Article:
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And speaking of tomahawks…

The most dynamic visual representation of tomahawk combat in modern times is probably the electrifying rescue sequence in The Patriot, in which Mel Gibson turns a detachment of British soldiers into hamburger.

This portrayal of tomahawk fighting is as elegant as it is ugly, equal parts martial art and straightforward butchery. I suspect the reality was a lot more grab-and-hack and less Jackie Chan.

One account of a tomahawk in action—or about to be put into action—comes from the pension application of Charles Bowen, who fought at King’s Mountain. During the battle, Bowen somehow heard that his brother Reese had been killed in action. As he tried to find him, he came across his own captain, dead or dying from a shot to the head. At that point, something in Bowen apparently snapped.

Making his way to a spot “within fifteen or twenty paces of the enemy” and taking cover behind a tree, Bowen shot down a Tory who was attempting to raise a flag of surrender. He was reloading when Col. Benjamin Cleveland approached him and demanded he give the countersign, which was “Buford” (after the commander of a Virginia unit defeated by British dragoons earlier that year). Bowen couldn’t come up with the word, perhaps because he was still in some kind of a berserk rage, so Cleveland assumed he was a Tory. Here’s Bowen’s recollection of what happened next, as transcribed and amended at revwarapps.org:

Col Cleveland instantly leveled his rifle at Declarant’s breast and attempted to fire, but the Gun snapped. Declarant jumped at Cleveland seized him by the collar, drew his tomahawk, and would have sunk it in Cleveland’s head if his arm had not been arrested by a soldier by the name of Beanhannon [sic, Buchanan?], who knew the parties. Declarant immediately recollected the countersign which was “Blueford,” [sic, Buford] named it and Cleveland dropped his gun and clasped Declarant in his arms.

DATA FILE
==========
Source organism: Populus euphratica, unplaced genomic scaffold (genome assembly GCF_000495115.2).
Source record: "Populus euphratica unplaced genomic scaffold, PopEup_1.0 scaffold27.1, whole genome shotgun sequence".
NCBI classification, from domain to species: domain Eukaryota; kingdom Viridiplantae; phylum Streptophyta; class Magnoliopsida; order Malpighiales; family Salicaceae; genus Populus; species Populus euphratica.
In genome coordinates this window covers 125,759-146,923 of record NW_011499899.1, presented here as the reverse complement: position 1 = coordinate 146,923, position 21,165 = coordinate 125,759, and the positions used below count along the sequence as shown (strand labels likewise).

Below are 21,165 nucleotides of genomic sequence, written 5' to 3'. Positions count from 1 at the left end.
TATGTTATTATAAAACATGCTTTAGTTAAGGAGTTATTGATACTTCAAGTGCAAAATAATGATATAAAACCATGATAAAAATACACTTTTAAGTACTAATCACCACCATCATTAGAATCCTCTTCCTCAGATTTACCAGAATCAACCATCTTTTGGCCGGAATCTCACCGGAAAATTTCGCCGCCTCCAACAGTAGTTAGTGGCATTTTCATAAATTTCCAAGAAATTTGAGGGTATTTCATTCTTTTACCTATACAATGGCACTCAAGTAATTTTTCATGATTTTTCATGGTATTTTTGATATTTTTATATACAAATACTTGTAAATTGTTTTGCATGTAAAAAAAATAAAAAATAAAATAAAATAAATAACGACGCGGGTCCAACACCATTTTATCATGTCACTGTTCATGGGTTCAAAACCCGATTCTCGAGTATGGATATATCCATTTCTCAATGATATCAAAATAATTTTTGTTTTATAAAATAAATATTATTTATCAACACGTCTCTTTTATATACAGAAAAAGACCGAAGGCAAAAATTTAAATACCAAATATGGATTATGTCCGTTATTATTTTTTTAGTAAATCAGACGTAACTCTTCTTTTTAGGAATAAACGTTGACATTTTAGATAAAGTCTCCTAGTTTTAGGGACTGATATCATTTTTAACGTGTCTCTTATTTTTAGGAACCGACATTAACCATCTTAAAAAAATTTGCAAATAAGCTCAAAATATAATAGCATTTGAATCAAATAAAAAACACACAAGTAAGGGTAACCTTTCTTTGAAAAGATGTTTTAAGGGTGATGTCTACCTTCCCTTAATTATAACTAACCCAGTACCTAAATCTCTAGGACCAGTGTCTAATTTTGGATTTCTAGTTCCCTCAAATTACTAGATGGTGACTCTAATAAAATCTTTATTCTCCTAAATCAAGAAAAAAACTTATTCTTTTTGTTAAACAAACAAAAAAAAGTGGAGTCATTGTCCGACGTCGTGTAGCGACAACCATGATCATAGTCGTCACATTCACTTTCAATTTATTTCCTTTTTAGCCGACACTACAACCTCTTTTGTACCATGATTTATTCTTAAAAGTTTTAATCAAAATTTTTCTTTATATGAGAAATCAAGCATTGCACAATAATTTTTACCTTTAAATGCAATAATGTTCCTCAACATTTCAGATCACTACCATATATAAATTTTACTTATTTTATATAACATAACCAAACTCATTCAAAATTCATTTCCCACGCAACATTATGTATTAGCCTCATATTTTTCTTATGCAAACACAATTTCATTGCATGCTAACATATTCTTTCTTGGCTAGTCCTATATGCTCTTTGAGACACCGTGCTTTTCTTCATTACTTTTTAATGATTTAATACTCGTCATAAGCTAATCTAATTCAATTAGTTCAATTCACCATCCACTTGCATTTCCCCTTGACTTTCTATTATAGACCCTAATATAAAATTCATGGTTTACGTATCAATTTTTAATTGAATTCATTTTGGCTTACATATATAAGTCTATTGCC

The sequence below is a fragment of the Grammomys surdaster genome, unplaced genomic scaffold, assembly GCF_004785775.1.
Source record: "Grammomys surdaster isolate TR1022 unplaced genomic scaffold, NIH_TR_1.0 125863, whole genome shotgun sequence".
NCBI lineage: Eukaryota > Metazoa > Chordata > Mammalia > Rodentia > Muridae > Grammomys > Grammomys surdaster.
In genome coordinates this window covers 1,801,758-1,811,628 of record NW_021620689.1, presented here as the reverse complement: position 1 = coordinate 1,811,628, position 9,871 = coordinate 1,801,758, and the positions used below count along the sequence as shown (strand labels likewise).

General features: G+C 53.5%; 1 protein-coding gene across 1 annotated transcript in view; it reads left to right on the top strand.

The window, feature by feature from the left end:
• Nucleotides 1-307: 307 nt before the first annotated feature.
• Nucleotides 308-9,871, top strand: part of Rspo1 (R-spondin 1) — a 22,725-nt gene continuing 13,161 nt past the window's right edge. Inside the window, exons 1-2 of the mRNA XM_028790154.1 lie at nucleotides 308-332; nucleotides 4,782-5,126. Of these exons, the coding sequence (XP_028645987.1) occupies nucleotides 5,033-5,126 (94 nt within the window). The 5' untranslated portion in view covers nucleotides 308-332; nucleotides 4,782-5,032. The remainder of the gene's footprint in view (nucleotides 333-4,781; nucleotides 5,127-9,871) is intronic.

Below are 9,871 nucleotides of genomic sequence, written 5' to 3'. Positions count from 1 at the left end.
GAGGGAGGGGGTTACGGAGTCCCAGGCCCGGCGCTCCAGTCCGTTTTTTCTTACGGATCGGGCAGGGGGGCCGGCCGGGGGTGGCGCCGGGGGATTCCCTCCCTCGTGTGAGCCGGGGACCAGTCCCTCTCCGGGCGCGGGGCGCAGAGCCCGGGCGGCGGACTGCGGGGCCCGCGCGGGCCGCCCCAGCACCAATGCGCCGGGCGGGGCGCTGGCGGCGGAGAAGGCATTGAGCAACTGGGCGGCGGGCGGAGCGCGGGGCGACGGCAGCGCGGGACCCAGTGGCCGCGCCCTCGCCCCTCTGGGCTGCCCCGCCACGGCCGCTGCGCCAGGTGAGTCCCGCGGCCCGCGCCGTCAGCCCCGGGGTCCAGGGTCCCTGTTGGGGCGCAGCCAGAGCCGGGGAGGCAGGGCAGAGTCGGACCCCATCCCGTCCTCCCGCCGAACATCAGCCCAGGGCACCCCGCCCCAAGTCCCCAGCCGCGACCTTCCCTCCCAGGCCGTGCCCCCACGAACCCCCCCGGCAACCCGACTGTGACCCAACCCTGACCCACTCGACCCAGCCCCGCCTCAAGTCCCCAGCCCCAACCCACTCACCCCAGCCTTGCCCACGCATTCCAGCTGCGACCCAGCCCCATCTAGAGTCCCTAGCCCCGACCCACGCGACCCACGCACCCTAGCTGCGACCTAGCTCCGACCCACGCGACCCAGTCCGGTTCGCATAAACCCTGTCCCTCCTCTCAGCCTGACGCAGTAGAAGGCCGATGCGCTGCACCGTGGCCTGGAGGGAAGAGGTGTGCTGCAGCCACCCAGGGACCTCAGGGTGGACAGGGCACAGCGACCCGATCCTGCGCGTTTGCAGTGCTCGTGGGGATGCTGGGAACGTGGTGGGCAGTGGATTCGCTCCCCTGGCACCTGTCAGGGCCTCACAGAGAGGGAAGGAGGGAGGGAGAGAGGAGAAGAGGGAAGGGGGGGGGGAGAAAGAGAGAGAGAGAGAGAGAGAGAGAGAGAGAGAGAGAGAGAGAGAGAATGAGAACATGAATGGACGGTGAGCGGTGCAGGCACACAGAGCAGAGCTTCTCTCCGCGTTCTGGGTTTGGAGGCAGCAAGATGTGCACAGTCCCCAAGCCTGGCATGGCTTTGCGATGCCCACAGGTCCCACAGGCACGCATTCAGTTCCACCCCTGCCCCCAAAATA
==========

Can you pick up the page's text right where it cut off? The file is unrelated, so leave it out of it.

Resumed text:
There’s nothing fancy about what Bowen was about to do; he simply “seized him by the collar, drew his tomahawk, and would have sunk it in Cleveland’s head.” If this was typical of tomahawk combat, then that scene from The Patriot is probably too elaborate on the choreography, even though it gets the raw brutality exactly right.

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Want your own antebellum house?

If you do, and you’ve got a hefty wallet, there’s a nice one headed for the auction block in Lincoln County, TN.  And this one gets bonus points for a Rev War connection.  The occupant’s father was Joseph Greer, a King’s Mountain veteran who reportedly carried news of the battle to Philadelphia.  (His compass is on display at the Tennessee State Museum.)